The events and Mitzvos surrounding Yetzias Mitzrayim, the Exodus from Egypt, form the foundation of our belief in Hashem and His Torah. A myriad of lessons can be gleaned, which have meaning and significance for us today,
The command to eat the Korban Pesach for an individual or small family who wouldn’t be able to finish the whole Korban is to join with a group and all eat together. The Pasuk says: (Shemos 12:4) …then he and his neighbor who is near his house shall take… Rav Moshe Feinstein zt’l in Sefer Darash Moshe quotes the Yalkut Shimoni on this Pasuk as saying that `near his house’ refers to the closest neighbor possible, meaning an upstairs or across the hall neighbor. This means that Chazal saw a qualitative difference between a neighbor within one’s own building and between a next door, next building neighbor.
…since it is the nature of a person to be easily influenced by those around him, one should seek to associate only with tzadikim.Rav Moshe explains this by quoting from the Rambam, (Hilchos De’os 6:1) that since it is the nature of a person to be influenced by those around him one should seek to associate only with tzadikim. It stands to reason that the more contact one has with a neighbor, the more important it is for that neighbor to be one who exerts a good influence on him. Therefore, one should be more careful in his choice of neighbors with whom one shares a hallway or stairway, than with a next door neighbor who he will come across less often, when passing in the street.
Accordingly, if one has worthy upstairs neighbors, they are the best candidates with whom to share the Korban Pesach. If one hasn’t merited virtuous upstairs neighbors, he should try at least to have worthy next door neighbors. In that way he will have suitable companions with whom to share the Korban Pesach. If no immediate neighbors are suitable, he will need to widen his search until he finds worthy groupmates, even if they are far away.
Society’s negative influence has exponentially increased through ….the internet and social networking.The issue of influence and appropriate neighbors has become one of great significance in our generation. The Baal Teshuva movement which has brought back tens of thousands of Jews to their spiritual roots is largely powered by the positive influence that Rabbis, Rebbitzens, neighbors and friends have had on them. On the other hand, negative influences nowadays come not just from a less than desirable neighbor. Now, the entire society exerts a negative influence with values that are antithetical to Torah.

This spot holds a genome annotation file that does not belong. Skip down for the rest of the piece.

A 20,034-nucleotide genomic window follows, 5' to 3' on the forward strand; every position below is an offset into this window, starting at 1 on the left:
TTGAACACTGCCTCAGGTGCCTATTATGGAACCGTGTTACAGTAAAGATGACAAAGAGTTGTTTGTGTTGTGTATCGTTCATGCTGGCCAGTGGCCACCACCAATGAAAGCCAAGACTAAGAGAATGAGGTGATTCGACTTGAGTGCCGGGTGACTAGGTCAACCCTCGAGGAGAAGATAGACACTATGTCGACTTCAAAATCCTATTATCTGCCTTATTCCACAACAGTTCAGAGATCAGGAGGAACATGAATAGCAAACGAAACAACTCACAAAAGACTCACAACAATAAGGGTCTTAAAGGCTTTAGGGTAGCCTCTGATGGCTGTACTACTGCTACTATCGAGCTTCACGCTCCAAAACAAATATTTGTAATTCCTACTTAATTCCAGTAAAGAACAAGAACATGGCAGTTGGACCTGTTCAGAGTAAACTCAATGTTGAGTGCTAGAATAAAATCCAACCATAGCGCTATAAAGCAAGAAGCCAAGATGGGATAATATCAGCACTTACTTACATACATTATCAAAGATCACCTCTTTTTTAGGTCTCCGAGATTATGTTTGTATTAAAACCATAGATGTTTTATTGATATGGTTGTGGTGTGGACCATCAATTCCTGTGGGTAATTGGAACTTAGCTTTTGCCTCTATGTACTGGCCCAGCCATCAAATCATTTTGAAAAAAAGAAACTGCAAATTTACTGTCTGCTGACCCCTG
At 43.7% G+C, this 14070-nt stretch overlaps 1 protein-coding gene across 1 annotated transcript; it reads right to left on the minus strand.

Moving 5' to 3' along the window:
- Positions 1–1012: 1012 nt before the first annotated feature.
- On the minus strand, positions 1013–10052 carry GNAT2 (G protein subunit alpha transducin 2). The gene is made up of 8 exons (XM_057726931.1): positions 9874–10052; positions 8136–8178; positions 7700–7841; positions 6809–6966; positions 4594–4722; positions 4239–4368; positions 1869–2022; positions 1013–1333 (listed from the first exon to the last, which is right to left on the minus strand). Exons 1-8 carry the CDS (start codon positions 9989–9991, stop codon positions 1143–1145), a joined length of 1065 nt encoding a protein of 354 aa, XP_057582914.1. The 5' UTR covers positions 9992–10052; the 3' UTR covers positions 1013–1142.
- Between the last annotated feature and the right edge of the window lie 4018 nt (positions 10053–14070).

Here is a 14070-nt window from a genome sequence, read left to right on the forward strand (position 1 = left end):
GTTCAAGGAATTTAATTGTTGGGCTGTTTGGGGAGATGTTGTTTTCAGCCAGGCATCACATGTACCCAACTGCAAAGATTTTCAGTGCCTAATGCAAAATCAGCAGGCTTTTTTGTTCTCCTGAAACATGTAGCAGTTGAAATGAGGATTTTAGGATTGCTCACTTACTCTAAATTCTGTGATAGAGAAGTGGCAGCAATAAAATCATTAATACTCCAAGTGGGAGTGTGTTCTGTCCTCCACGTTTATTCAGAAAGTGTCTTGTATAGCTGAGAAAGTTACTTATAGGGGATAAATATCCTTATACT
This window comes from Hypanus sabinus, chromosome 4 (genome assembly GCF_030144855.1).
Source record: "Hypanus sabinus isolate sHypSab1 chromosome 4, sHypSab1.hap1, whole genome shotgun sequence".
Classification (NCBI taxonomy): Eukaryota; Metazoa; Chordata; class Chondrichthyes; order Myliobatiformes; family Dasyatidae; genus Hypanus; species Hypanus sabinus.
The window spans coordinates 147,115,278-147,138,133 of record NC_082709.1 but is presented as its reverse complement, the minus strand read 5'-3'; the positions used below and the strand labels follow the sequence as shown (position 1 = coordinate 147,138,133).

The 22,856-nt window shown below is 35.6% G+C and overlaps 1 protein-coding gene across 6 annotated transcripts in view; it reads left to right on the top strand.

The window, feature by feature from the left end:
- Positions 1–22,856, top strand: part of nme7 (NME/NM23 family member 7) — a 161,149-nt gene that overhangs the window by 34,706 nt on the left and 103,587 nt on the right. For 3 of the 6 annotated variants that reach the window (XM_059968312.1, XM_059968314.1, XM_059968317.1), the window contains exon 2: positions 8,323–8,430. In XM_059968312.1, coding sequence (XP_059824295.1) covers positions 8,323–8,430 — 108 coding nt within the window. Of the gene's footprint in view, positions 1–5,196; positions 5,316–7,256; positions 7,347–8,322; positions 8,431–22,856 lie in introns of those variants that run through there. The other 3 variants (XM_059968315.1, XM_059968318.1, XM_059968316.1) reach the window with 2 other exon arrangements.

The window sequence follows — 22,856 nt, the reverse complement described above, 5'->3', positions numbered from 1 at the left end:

Society’s negative influence has exponentially increased through mass media, and especially internet and social networking. To attempt to comprehend what a challenge that poses, it may be worthwhile to hear what the Rambam says later on in the Halacha quoted above: “If all the surrounding people are acting inappropriately, he should flee to a different country. If he is unable to, he should stay home alone. If the neighbors force him to come out, he should run to the forests, caves and wilderness.”
This bizarre sounding command is part of the same normative Halacha that commands us to make a Bracha before eating, place a Mezuzah on our doorposts, not eat treif food, etc. The halacha is that we need to go very far to avoid negative influences. It should at the very least awaken us as to the seriousness with which we are commanded to protect our surroundings and find healthy, positive environments in which to grow spiritually.
Our focus and responsibility is to become that neighbor with whom everyone would wish to share their Korban Pesach.Viewing the issue from the opposite vantage point, this halacha can help us gain a perspective as to our and our children’s responsibility to be those good neighbors and positive influence. If bad influences have the impact of forcing people to flee for their spiritual lives, how much responsibility we must have to be a source of positive influence, helping others grow in Yiddishkeit. We can accomplish so much by acting in a refined and kind manner, by being extremely careful with the words that cross our lips and by sharing ideas, thoughts and images that are uplifting and inspiring. If our behavior brings others down, we deserve to have others run away from us.
Living a proper life in the world today is a very delicate balancing act. Our focus and responsibility is to become that neighbor with whom everyone would wish to share their Korban Pesach.
We eagerly await that day.
Best wishes for a wonderful Shabbos,